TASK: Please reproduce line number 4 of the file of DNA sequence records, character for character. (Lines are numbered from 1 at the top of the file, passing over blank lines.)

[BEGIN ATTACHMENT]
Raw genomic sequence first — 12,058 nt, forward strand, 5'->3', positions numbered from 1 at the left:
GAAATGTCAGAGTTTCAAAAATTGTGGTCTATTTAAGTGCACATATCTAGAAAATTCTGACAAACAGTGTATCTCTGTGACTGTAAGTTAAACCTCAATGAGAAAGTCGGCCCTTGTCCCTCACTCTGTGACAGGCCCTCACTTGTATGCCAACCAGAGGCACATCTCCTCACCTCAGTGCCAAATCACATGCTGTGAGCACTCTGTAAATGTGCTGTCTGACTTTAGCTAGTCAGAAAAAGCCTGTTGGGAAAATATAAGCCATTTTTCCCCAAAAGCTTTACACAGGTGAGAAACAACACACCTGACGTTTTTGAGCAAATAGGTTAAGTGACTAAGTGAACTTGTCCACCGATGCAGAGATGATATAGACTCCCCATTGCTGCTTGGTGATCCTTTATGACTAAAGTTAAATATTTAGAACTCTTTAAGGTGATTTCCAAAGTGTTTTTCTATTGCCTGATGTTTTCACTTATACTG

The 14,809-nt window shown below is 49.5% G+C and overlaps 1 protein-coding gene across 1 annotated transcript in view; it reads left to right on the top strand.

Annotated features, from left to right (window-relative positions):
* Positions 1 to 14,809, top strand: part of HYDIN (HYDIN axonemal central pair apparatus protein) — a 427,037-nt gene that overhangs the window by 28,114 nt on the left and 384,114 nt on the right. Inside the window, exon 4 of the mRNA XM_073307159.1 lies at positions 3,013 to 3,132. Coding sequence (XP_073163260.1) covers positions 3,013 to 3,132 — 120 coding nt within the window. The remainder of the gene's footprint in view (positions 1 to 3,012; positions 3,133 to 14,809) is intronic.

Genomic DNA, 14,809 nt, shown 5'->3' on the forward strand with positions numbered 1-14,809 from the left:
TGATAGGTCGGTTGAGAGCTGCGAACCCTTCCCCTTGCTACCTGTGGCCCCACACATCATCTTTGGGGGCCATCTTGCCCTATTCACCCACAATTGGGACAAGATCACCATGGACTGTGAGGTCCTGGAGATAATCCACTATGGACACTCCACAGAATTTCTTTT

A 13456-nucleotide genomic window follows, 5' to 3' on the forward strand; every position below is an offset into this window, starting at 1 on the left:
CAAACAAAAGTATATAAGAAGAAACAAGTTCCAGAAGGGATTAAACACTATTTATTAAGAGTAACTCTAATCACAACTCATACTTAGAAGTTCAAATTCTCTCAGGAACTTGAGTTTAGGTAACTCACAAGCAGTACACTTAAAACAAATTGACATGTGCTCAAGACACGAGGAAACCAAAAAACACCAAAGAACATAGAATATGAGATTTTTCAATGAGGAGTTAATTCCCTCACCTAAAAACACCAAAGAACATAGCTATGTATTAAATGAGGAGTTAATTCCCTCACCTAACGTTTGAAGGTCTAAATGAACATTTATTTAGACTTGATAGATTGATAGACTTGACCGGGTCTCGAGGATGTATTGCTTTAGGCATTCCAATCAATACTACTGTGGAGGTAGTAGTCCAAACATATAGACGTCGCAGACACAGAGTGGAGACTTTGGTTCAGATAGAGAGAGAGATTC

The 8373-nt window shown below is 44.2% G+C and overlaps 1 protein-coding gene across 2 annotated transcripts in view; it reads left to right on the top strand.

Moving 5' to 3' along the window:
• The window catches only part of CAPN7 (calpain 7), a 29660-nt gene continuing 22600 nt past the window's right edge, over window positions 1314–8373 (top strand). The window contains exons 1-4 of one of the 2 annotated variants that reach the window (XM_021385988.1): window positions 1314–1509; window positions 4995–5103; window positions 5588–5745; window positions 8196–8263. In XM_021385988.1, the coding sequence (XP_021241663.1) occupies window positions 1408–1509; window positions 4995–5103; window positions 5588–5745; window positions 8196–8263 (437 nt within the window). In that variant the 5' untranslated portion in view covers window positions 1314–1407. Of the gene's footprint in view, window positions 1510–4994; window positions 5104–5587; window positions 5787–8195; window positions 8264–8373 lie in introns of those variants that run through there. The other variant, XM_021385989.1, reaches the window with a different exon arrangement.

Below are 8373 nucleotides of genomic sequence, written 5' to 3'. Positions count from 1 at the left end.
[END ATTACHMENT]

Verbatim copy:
Annotated features, from left to right (window-relative positions):